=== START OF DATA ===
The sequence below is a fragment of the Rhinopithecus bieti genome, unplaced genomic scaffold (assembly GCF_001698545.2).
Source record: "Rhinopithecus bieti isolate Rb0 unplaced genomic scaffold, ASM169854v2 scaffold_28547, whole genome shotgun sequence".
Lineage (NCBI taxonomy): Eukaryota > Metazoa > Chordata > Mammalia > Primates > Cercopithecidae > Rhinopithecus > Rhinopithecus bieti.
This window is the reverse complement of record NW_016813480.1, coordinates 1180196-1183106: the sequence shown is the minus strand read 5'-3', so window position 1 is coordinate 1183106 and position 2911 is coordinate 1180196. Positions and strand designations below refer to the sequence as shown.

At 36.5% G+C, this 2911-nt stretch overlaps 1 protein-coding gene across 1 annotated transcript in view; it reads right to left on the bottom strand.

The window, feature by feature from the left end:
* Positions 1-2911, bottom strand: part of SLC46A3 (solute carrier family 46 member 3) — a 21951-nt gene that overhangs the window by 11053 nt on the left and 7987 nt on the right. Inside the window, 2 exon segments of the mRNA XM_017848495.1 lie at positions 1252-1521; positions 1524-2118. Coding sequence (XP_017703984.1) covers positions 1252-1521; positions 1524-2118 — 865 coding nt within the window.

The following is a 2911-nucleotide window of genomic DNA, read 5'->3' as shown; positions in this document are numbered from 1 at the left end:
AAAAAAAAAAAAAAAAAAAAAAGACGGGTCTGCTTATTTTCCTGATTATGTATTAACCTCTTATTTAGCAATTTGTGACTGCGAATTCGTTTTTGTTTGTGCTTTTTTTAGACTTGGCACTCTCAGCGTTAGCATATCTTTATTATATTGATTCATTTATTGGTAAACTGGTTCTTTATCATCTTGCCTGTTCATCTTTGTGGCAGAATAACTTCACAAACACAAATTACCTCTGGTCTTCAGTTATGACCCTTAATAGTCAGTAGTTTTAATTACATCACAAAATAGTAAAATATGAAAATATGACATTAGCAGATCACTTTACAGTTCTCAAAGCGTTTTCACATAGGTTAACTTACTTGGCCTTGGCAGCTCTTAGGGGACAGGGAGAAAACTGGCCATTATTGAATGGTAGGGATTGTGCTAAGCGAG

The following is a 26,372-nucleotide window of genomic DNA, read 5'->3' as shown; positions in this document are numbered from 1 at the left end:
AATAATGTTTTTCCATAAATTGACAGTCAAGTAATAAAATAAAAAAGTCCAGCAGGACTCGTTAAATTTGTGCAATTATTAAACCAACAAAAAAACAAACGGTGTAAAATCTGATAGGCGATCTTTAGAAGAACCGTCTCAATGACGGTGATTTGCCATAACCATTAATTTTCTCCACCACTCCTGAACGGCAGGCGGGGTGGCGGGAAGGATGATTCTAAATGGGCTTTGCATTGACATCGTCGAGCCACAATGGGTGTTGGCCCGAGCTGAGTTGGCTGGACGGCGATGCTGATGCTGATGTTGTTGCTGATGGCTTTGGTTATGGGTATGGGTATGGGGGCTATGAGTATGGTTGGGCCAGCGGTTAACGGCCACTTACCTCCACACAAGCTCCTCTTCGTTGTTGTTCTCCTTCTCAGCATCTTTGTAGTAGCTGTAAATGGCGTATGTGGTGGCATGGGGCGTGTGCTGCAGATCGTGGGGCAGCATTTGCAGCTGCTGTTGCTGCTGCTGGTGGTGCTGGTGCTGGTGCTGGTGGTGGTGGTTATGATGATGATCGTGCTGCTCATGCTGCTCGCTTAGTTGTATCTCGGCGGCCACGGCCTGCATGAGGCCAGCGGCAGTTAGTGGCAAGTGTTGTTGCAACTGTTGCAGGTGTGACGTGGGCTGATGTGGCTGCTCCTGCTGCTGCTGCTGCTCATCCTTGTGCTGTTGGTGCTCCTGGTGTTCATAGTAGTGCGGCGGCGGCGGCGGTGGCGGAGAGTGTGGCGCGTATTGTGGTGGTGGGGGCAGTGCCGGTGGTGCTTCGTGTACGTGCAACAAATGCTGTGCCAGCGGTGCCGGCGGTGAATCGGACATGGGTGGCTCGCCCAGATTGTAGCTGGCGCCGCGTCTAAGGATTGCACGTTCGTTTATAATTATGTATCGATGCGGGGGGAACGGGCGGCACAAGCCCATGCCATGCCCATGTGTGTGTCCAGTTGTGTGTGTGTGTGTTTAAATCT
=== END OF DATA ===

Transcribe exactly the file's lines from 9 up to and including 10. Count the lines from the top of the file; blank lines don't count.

AAAAAAAAAAAAAAAAAAAAAAGACGGGTCTGCTTATTTTCCTGATTATGTATTAACCTCTTATTTAGCAATTTGTGACTGCGAATTCGTTTTTGTTTGTGCTTTTTTTAGACTTGGCACTCTCAGCGTTAGCATATCTTTATTATATTGATTCATTTATTGGTAAACTGGTTCTTTATCATCTTGCCTGTTCATCTTTGTGGCAGAATAACTTCACAAACACAAATTACCTCTGGTCTTCAGTTATGACCCTTAATAGTCAGTAGTTTTAATTACATCACAAAATAGTAAAATATGAAAATATGACATTAGCAGATCACTTTACAGTTCTCAAAGCGTTTTCACATAGGTTAACTTACTTGGCCTTGGCAGCTCTTAGGGGACAGGGAGAAAACTGGCCATTATTGAATGGTAGGGATTGTGCTAAGCGAG

The following is a 26,372-nucleotide window of genomic DNA, read 5'->3' as shown; positions in this document are numbered from 1 at the left end: